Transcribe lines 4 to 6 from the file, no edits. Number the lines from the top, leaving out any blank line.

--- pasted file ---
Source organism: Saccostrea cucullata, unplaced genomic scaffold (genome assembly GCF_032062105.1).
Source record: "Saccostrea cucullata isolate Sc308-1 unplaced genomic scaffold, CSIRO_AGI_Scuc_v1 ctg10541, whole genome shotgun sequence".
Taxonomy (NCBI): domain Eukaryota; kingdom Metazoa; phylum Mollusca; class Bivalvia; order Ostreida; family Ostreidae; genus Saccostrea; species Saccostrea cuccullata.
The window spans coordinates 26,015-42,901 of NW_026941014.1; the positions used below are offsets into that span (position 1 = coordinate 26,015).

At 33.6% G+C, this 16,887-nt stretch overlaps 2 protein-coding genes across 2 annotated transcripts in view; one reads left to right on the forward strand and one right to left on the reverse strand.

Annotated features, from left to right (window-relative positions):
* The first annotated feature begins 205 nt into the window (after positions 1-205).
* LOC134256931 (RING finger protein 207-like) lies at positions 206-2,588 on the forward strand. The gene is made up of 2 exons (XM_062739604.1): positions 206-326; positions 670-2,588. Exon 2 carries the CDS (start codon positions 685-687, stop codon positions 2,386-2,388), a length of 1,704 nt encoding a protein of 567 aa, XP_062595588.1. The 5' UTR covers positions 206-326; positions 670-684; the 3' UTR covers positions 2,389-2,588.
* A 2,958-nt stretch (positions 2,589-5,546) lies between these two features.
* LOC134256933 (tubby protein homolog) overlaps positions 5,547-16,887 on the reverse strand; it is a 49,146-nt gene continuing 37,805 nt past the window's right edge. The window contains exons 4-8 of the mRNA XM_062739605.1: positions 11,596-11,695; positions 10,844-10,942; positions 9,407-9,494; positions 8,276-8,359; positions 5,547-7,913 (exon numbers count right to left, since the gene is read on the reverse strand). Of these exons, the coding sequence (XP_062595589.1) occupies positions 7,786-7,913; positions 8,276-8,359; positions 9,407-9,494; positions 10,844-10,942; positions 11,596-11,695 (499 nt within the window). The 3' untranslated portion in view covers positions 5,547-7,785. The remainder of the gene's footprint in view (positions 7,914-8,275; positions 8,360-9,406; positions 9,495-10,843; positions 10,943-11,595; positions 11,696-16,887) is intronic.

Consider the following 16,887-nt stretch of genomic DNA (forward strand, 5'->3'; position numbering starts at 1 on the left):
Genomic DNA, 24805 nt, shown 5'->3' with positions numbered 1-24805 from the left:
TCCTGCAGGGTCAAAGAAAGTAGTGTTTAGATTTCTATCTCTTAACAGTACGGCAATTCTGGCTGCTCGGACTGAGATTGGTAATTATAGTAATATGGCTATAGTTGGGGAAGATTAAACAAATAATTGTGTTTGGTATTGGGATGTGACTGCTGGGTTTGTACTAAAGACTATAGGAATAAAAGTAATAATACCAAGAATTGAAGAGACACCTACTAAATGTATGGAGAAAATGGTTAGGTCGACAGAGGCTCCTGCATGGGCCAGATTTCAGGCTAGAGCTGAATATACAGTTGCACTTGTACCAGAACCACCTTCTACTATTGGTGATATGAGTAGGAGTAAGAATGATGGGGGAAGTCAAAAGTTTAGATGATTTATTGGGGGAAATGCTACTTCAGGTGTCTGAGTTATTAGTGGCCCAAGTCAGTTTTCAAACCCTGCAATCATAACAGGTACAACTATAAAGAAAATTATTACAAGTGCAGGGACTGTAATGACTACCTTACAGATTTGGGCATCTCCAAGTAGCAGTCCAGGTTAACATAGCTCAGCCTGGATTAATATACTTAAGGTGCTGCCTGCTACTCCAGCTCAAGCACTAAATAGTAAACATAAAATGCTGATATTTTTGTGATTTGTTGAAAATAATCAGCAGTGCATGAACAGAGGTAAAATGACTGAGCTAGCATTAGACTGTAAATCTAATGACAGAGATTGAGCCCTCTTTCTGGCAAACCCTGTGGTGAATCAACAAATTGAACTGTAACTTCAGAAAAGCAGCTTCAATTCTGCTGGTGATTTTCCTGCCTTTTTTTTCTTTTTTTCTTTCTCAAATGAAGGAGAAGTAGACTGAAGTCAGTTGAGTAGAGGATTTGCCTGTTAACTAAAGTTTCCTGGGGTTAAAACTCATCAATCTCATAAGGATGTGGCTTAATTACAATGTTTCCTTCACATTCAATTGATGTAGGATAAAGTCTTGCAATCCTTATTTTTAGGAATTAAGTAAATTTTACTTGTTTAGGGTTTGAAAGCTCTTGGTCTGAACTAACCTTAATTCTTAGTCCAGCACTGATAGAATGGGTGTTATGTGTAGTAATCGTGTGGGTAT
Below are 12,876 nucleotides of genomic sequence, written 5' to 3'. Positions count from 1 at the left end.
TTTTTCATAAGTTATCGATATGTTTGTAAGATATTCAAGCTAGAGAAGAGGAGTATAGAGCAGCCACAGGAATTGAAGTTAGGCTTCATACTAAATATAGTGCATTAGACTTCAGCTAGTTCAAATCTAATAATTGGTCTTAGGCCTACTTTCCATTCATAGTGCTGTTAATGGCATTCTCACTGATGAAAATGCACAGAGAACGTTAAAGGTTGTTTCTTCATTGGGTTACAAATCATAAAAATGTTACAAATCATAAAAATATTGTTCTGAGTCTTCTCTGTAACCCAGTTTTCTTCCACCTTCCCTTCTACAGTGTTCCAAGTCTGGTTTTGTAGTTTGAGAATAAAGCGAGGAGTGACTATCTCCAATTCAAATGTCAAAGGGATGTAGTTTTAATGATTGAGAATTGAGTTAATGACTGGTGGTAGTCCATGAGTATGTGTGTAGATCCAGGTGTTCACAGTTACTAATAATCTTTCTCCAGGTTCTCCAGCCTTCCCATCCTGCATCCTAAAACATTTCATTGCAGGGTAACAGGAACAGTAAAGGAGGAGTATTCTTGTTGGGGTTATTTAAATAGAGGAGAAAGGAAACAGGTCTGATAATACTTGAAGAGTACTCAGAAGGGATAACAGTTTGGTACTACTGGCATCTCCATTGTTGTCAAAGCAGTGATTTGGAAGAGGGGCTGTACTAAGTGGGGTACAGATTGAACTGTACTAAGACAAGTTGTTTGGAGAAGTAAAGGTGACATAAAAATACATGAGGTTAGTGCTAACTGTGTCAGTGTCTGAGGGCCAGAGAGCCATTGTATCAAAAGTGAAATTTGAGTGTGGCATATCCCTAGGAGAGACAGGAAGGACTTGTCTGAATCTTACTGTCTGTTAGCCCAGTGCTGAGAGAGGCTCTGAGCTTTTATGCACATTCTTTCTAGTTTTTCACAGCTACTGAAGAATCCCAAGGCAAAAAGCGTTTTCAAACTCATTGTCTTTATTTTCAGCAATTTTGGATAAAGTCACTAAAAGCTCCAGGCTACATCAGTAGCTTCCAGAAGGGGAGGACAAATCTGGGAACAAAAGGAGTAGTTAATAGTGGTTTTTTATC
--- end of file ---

The window spans coordinates 26,015-42,901 of NW_026941014.1; the positions used below are offsets into that span (position 1 = coordinate 26,015).

At 33.6% G+C, this 16,887-nt stretch overlaps 2 protein-coding genes across 2 annotated transcripts in view; one reads left to right on the forward strand and one right to left on the reverse strand.

Annotated features, from left to right (window-relative positions):